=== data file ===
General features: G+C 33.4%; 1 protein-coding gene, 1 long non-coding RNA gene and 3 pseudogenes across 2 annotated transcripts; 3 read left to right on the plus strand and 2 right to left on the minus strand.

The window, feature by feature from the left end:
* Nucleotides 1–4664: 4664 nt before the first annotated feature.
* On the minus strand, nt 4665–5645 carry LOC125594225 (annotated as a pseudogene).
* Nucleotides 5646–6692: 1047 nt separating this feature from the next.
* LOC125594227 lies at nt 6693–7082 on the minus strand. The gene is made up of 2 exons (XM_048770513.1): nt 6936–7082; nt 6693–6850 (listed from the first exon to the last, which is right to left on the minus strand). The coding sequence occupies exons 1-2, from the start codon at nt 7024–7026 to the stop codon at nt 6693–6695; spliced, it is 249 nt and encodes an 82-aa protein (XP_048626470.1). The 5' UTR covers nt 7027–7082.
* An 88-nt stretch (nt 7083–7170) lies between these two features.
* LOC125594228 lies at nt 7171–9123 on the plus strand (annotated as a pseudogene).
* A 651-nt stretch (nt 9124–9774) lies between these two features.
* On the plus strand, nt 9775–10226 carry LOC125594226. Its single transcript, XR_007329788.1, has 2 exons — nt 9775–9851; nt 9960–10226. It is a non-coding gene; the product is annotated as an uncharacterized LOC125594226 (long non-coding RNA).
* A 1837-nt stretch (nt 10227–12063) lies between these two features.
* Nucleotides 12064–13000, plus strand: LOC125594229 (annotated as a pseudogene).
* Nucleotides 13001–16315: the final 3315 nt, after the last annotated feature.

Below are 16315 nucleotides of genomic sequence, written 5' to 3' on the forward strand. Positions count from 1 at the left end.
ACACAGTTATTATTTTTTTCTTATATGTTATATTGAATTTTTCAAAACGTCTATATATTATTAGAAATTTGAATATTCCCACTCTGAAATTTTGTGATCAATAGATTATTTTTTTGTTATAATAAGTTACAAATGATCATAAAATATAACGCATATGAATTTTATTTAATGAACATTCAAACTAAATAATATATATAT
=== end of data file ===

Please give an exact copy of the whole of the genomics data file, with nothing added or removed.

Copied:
General features: G+C 33.4%; 1 protein-coding gene, 1 long non-coding RNA gene and 3 pseudogenes across 2 annotated transcripts; 3 read left to right on the plus strand and 2 right to left on the minus strand.

The window, feature by feature from the left end:
* Nucleotides 1–4664: 4664 nt before the first annotated feature.
* On the minus strand, nt 4665–5645 carry LOC125594225 (annotated as a pseudogene).
* Nucleotides 5646–6692: 1047 nt separating this feature from the next.
* LOC125594227 lies at nt 6693–7082 on the minus strand. The gene is made up of 2 exons (XM_048770513.1): nt 6936–7082; nt 6693–6850 (listed from the first exon to the last, which is right to left on the minus strand). The coding sequence occupies exons 1-2, from the start codon at nt 7024–7026 to the stop codon at nt 6693–6695; spliced, it is 249 nt and encodes an 82-aa protein (XP_048626470.1). The 5' UTR covers nt 7027–7082.
* An 88-nt stretch (nt 7083–7170) lies between these two features.
* LOC125594228 lies at nt 7171–9123 on the plus strand (annotated as a pseudogene).
* A 651-nt stretch (nt 9124–9774) lies between these two features.
* On the plus strand, nt 9775–10226 carry LOC125594226. Its single transcript, XR_007329788.1, has 2 exons — nt 9775–9851; nt 9960–10226. It is a non-coding gene; the product is annotated as an uncharacterized LOC125594226 (long non-coding RNA).
* A 1837-nt stretch (nt 10227–12063) lies between these two features.
* Nucleotides 12064–13000, plus strand: LOC125594229 (annotated as a pseudogene).
* Nucleotides 13001–16315: the final 3315 nt, after the last annotated feature.

Below are 16315 nucleotides of genomic sequence, written 5' to 3' on the forward strand. Positions count from 1 at the left end.
ACACAGTTATTATTTTTTTCTTATATGTTATATTGAATTTTTCAAAACGTCTATATATTATTAGAAATTTGAATATTCCCACTCTGAAATTTTGTGATCAATAGATTATTTTTTTGTTATAATAAGTTACAAATGATCATAAAATATAACGCATATGAATTTTATTTAATGAACATTCAAACTAAATAATATATATAT